So last night I finally saw Charlie Kaufman’s Synecdoche, New York.
I’m a big fan of Kaufman’s other films. Eternal Sunshine of the Spotless Mind, Adaptation, and Being John Malkovich are all brilliant works. Adaptation in particular spoke to me as a writer on multiple levels, and I think it’s one of those films all artists should see.
Thar be spoilers ahead, if you care.
Synecdoche and Adaptation actually have a lot of similar themes. They each feature a main character who is struggling to write a screenplay. Both of them are extremely unreliable narrators, are neurotic, and have trouble with the romantic half of their lives.
But I think where Adaptation succeeds where Synecdoche fails is in telling a tight story in a cohesive fashion. Synecdoche covers the main character’s entire life, and ultimately this is a main character who completely fails not just in his personal life but professionally as well – he never finishes this screenplay that he’s been working on for 50 years.
During that time, Caden (Philip Seymour Hoffman) lives largely in his own head, and that’s how we see the world. Caden is absolutely an unreliable narrator. He’s sick, self-absorbed, obsessed with death, and terrified that he won’t create something memorable. Since everything we see is entirely from his point of view, we see a world full of metaphor and confusion. The film forces us to share in his warped perception of time and memory.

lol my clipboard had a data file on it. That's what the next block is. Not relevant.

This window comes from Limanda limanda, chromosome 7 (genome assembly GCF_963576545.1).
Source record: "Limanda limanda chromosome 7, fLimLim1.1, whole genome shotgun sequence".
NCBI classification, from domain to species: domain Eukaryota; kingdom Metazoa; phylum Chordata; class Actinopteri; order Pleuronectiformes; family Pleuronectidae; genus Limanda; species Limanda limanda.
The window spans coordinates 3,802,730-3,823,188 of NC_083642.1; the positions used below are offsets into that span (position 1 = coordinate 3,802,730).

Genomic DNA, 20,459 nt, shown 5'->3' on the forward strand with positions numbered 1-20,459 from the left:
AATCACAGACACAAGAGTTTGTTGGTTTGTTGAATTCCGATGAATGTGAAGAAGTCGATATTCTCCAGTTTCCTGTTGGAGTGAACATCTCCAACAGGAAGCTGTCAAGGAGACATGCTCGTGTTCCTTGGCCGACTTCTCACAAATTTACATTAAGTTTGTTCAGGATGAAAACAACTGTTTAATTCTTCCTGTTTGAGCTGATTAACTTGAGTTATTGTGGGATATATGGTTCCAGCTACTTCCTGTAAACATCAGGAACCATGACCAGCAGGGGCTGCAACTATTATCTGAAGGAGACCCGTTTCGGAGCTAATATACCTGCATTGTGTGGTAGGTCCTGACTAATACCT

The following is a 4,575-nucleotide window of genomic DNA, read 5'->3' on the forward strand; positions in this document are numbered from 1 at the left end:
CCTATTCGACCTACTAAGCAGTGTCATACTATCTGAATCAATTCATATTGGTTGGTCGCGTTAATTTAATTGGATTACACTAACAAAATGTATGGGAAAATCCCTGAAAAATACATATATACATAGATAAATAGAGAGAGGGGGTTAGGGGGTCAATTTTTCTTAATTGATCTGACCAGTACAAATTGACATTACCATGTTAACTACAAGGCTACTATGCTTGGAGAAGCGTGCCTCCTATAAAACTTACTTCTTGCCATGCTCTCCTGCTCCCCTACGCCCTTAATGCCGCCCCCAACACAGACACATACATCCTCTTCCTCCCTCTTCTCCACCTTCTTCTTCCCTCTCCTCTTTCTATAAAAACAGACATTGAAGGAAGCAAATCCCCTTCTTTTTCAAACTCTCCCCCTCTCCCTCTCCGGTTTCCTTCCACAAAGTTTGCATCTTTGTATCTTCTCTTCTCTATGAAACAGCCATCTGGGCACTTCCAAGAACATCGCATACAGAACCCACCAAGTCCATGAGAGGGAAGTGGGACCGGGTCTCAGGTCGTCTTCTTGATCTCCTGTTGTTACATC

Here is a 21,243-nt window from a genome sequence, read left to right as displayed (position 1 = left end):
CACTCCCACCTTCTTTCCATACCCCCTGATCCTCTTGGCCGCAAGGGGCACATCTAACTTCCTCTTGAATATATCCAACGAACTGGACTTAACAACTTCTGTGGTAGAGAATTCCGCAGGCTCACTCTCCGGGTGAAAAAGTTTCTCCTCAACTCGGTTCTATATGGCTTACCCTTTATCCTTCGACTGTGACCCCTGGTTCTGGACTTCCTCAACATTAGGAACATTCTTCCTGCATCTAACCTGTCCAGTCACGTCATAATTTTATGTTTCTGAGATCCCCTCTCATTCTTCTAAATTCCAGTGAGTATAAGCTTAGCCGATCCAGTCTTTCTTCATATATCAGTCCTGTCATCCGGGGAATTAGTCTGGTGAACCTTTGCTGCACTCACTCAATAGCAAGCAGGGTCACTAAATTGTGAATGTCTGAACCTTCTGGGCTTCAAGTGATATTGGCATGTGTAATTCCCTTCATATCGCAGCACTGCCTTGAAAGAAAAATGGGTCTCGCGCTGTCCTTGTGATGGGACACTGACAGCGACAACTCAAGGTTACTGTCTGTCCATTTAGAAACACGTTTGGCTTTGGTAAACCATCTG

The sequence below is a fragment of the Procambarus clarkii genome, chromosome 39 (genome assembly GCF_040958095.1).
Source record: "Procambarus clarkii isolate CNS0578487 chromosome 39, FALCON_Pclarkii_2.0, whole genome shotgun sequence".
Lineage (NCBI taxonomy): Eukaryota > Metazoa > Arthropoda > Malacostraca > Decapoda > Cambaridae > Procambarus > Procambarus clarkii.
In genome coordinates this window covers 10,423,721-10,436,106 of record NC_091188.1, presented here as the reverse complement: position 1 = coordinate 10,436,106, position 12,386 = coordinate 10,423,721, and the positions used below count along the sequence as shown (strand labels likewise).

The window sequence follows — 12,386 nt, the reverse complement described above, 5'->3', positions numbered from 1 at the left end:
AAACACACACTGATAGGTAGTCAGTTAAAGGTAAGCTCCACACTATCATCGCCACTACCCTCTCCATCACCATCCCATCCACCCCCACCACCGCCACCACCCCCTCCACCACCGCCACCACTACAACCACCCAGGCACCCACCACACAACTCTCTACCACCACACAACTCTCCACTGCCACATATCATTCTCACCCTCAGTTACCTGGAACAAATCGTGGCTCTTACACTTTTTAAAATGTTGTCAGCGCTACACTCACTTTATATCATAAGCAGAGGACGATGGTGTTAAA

So the result is a film full of surreal dream scenes and half-truths interpreted through Caden’s world view. It’s an interesting way to tell a story, but I’m afraid it makes the narrative extraordinarily dense and difficult to follow. On top of all that, Kaufman indulges in his meta-storytelling story within a story stuff that can be confusing even without such a disturbed narrator.
Caden is a fascinating character, and the film serves as a good study of that character. But I think the nature of the way the story is told makes it virtually impenetrable to the average viewer. To be fair, it probably would have been pretty boring told in a more traditional fashion.
So while Synecdoche, New York is a brilliant idea, but ends up being nearly unwatchable. It’s interesting, high concept stuff that simply isn’t all that entertaining.